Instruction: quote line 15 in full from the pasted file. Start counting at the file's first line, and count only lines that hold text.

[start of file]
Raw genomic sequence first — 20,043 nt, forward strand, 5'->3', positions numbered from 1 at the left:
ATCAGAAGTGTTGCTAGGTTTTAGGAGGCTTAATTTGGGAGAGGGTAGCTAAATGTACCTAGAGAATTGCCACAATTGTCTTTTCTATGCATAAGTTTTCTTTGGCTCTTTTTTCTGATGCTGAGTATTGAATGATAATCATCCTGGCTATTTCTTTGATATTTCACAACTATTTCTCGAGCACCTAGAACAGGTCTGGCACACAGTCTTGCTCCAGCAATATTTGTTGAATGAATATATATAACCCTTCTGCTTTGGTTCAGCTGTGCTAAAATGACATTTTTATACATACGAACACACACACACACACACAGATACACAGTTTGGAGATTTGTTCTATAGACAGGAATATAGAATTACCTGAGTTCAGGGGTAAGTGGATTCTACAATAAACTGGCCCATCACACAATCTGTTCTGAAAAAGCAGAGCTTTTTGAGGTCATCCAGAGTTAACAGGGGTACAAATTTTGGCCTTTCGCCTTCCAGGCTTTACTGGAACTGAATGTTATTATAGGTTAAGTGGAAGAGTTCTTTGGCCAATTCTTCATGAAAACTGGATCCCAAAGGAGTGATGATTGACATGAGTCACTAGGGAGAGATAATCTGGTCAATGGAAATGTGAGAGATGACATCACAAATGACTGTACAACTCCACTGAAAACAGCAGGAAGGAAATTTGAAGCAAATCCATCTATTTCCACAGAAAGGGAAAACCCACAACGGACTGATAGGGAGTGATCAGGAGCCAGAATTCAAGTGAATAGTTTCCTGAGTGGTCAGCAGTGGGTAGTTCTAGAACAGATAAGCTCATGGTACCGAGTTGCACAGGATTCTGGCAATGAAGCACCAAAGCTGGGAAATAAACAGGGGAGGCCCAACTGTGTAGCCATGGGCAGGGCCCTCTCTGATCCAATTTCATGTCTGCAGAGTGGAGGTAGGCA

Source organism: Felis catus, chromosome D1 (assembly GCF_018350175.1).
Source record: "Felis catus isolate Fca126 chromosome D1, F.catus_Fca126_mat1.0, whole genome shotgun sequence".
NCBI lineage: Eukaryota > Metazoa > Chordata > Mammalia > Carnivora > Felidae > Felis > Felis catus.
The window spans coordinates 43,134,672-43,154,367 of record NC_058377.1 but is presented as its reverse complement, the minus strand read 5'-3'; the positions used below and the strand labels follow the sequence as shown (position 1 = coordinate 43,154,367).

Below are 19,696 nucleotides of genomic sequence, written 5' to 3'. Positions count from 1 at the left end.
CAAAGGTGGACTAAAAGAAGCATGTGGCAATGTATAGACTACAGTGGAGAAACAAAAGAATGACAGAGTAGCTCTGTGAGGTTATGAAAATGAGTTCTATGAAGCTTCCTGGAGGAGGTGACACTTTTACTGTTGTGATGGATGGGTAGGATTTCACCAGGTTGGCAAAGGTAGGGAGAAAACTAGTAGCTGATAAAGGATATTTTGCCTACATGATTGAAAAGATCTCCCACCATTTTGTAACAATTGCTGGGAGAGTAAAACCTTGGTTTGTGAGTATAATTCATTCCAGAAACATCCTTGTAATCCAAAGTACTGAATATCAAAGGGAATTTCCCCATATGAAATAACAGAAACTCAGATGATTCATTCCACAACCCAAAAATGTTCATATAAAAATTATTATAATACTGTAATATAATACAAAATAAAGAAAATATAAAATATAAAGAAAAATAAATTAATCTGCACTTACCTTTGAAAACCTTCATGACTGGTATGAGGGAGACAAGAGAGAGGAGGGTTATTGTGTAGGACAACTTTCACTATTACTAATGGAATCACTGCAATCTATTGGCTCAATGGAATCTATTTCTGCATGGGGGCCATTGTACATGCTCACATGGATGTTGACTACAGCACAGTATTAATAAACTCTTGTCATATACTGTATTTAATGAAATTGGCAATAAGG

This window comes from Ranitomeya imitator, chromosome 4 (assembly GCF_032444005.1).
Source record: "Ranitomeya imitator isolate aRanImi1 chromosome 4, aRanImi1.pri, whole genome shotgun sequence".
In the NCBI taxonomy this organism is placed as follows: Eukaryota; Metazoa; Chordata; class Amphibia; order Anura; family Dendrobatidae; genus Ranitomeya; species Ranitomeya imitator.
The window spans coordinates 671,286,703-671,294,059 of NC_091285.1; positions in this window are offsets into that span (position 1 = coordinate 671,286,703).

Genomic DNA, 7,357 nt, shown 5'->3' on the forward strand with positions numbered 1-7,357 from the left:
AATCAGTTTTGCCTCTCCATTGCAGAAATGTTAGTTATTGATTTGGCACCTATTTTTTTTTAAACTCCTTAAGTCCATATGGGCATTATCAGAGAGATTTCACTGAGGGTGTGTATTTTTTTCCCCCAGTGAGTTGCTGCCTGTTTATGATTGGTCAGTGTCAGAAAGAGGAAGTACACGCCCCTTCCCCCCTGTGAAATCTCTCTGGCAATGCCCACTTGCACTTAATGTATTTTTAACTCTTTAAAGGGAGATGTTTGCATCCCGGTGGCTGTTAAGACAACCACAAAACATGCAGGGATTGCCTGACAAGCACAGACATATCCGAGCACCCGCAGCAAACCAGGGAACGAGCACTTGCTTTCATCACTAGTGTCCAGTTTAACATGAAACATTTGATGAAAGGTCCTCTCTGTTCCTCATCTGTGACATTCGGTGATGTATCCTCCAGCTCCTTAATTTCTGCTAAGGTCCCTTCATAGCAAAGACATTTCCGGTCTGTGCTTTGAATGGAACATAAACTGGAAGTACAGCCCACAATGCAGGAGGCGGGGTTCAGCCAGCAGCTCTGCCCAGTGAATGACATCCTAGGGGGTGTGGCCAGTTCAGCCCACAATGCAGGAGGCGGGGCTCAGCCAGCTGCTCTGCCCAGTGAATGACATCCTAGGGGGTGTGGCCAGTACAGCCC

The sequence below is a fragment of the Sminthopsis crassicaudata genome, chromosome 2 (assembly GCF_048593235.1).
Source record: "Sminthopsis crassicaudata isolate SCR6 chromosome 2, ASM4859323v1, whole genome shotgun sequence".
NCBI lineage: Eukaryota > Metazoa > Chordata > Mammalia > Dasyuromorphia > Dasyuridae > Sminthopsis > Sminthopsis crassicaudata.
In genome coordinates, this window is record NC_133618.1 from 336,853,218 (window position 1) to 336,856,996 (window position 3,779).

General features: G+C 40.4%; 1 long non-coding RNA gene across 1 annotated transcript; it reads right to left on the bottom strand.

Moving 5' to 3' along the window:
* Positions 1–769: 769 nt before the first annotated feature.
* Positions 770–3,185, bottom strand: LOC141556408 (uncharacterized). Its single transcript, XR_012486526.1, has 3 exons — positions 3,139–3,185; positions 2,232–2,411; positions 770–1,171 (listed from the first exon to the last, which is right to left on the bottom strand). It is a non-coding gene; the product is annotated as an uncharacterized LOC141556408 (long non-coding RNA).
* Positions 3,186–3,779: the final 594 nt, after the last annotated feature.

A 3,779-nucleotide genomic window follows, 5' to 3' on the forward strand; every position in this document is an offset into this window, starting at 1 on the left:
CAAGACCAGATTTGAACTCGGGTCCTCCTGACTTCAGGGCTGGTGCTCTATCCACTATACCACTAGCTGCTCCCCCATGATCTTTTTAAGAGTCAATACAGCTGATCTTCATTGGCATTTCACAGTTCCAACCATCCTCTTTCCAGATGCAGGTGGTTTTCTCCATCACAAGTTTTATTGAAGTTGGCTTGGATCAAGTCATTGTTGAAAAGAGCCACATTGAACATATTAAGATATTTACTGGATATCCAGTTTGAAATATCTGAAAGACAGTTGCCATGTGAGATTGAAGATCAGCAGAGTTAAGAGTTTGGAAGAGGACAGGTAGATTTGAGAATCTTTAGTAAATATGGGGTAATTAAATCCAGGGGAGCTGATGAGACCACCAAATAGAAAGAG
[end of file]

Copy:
The sequence below is a fragment of the Sminthopsis crassicaudata genome, chromosome 2 (assembly GCF_048593235.1).